Landing a New Career
“I never liked physics, chemistry, math, engineering, or anything else to do with sciences,” admits Ava Watts (M.S. ’21). “What I do like is a challenge. Sometimes people face their fears by doing extreme things, so I decided to go into Environmental Science.”
Going back to school is a big decision in most circumstances, and for Watts the decision meant major life changes. At the time, she was running two successful businesses in her native Trinidad—the larger of the Caribbean dual-island nation of Trinidad and Tobago—and raising two children on her own.
“I came from a family of entrepreneurs and started my first business at 21 years old,” she says. “One day, I just thought, ‘This is too easy. I want to be educated. I want to challenge myself.’”
She took that self-imposed challenge head-on, diving into the sciences to earn her undergraduate degree in natural resource management at The University of the West Indies. And to her surprise, she liked it. She liked it so much that she decided to pursue a graduate degree so she could pursue the field as her new career. In 2021, Watts graduated with her master’s degree in environmental technology and sustainability.
“New York Tech was offering everything I was looking for in a master’s degree program,” she says. “Internships, apprenticeships, financial support—anything you could need and want as an international student.”
Watts took full advantage of her time at New York Tech, working in the Academic Computer Labs (now part of Information Technology Services) and engaging in a research assistantship with David Nadler, Ph.D., then chair of the Department of Environmental Technology and Sustainability. When she wanted to engage in volunteer work but couldn’t find the right opportunity, she decided to create her own. Watts approached the Office of Student Engagement and Development and noted that there were no positions available to help young students learn about sustainability. She then designed her own curriculum based on the three R’s of sustainability—reduce, reuse, recycle—and with New York Tech’s support, brought it to the Building Young Professionals program in the Bronx, N.Y.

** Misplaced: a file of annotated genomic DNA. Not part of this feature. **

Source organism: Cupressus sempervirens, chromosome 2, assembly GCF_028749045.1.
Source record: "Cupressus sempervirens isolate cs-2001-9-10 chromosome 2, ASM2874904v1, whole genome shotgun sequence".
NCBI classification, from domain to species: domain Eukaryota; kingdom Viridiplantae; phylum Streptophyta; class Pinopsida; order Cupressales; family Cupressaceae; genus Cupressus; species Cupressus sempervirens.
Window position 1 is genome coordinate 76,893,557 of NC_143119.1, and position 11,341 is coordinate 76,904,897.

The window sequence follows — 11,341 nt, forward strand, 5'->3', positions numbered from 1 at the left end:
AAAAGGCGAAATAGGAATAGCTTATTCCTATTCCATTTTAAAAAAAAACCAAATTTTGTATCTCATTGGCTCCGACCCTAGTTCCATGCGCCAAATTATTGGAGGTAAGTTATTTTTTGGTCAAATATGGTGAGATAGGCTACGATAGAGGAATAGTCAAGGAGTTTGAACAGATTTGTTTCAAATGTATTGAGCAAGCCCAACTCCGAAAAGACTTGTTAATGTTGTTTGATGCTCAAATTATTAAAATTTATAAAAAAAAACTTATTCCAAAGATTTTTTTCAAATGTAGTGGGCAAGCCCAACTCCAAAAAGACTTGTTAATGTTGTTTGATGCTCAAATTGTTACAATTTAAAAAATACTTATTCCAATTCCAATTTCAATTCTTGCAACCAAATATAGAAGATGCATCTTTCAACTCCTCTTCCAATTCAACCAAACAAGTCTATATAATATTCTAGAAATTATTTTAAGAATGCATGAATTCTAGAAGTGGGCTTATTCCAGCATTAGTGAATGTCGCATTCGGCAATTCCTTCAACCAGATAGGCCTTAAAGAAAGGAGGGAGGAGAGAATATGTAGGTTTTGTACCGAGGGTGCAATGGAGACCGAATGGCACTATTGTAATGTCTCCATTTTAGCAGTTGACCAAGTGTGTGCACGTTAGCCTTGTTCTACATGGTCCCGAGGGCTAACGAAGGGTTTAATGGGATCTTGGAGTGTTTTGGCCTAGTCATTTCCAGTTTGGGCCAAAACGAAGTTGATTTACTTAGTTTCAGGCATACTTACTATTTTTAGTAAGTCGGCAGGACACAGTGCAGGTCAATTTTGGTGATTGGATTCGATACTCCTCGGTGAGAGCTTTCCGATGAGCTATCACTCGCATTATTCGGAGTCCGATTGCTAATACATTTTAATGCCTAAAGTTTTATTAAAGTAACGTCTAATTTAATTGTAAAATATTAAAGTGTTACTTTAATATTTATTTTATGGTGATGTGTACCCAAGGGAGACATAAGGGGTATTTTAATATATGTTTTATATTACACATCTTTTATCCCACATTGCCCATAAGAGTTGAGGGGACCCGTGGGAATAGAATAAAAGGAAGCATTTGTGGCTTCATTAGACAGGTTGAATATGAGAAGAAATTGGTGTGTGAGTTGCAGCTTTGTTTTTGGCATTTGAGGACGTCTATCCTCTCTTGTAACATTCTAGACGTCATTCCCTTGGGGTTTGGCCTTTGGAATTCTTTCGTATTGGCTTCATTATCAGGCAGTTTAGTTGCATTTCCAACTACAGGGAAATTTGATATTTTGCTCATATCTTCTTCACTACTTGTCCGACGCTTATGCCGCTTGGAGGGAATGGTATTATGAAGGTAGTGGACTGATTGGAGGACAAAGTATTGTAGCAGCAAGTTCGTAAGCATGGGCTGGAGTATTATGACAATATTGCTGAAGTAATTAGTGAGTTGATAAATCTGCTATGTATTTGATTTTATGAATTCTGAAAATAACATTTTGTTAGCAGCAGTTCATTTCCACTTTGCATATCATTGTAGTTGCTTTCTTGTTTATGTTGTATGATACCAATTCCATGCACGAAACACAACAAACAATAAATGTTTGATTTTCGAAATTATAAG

“I created an opportunity for myself, but New York Tech jumped on it,” Watts says. “Other universities might have shut it down, but New York Tech is so supportive of students’ goals.”
Since graduating, Watts moved to Allentown, Pa., to work with PennJersey Environmental Consulting as an environmental scientist. In this role, companies or clients go to her for environmental assessments. Whether doing field work, report writing, or site assessments, Watts says her time at New York Tech prepared her well for the work, and her professors were instrumental in helping her land the job.
“I had a wonderful letter of recommendation from Professor Nadler,” says Watts, who was also prepped with a mock interview with former Associate Professor Sarah Meyland, J.D. “I benefited socially, emotionally, and professionally by attending New York Tech. My connection with professors and the school made me feel very supported.”